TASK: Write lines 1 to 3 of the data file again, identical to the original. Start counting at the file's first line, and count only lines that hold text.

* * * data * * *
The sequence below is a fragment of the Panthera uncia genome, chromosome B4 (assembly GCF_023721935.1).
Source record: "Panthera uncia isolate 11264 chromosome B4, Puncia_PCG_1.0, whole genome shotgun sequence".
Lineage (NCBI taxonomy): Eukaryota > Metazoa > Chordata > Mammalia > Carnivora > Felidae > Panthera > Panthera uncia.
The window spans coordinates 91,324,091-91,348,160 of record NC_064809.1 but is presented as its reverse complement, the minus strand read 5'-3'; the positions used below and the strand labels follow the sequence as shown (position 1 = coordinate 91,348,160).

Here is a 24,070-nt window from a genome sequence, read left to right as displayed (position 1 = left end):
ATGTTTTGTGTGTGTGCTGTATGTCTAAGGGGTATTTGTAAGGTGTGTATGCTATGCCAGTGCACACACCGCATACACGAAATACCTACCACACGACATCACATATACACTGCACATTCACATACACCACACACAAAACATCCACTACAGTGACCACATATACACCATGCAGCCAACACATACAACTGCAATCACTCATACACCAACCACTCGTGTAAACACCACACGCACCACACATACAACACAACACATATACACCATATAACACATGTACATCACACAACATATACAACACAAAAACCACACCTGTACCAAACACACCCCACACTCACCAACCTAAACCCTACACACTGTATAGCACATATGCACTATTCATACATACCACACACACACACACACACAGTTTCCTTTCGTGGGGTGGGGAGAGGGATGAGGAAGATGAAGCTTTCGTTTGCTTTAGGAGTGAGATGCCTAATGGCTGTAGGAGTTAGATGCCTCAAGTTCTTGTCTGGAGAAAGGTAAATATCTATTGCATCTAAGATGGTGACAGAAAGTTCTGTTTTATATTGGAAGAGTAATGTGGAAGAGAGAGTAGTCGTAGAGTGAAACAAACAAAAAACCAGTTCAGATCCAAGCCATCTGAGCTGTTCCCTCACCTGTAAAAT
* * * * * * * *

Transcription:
The sequence below is a fragment of the Panthera uncia genome, chromosome B4 (assembly GCF_023721935.1).
Source record: "Panthera uncia isolate 11264 chromosome B4, Puncia_PCG_1.0, whole genome shotgun sequence".
Lineage (NCBI taxonomy): Eukaryota > Metazoa > Chordata > Mammalia > Carnivora > Felidae > Panthera > Panthera uncia.